Joseph Mallord William Turner

Montjean-sur-Loire, Loire Valley


In Tate Britain

Prints and Drawings Room

View by appointment
Joseph Mallord William Turner 1775–1851
Graphite on paper
Support: 170 × 110 mm
Accepted by the nation as part of the Turner Bequest 1856
Turner Bequest CCXLVIII 21

Catalogue entry

Turner filled this page with westerly and northerly views of the settlement of Montjean-sur-Loire, perched on its three hills overlooking the River Loire. As Tate curator Ian Warrell has pointed out, there is a small circular form hanging over the topmost sketch which probably represents the afternoon sun in the south rather than the moon.1 There are several pages of studies of this location in this volume which are listed in the sketchbook introduction. Turner subsequently worked up these sketches into colour studies on blue paper with a view to engraved reproduction. These culminated in a print published in Turner’s Annual Tour: Wanderings by the Loire and Seine (1833–5; later reissued as Rivers of France) 2 wherein the ruined condition of its monastic and ecclesiastical edifices is more evident; see Tate impression T04691.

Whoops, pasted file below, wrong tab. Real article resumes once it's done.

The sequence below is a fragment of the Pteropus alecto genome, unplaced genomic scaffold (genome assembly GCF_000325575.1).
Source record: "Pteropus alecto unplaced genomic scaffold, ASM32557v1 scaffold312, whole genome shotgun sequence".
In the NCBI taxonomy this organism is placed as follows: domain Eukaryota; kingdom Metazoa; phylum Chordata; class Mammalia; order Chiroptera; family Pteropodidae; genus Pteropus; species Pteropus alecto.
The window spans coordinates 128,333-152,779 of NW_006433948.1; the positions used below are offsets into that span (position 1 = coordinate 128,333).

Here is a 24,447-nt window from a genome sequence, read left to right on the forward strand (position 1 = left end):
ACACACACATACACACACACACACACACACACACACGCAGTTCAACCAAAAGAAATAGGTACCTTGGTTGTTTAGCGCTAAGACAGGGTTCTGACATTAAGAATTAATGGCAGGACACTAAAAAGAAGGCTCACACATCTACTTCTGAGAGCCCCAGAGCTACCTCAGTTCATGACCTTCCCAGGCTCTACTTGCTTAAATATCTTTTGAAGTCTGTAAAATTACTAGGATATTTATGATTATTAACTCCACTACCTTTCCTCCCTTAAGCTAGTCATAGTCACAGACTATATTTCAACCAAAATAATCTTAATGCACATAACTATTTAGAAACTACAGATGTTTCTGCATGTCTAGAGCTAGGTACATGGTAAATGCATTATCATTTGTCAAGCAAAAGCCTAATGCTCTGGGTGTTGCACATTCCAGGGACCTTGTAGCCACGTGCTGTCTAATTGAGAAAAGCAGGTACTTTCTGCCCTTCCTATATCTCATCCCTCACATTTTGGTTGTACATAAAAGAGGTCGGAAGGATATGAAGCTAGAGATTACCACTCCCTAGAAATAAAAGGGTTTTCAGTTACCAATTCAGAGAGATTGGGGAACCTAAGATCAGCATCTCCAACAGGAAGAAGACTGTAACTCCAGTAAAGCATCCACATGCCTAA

John Chu
April 2015

Ian Warrell, Turner on the Loire, exhibition catalogue, Tate Gallery, London 1997, p.95.
Luke Herrmann, Turner Prints: The Engraved Work of J.M.W. Turner, Oxford 1990, pp.171–83.

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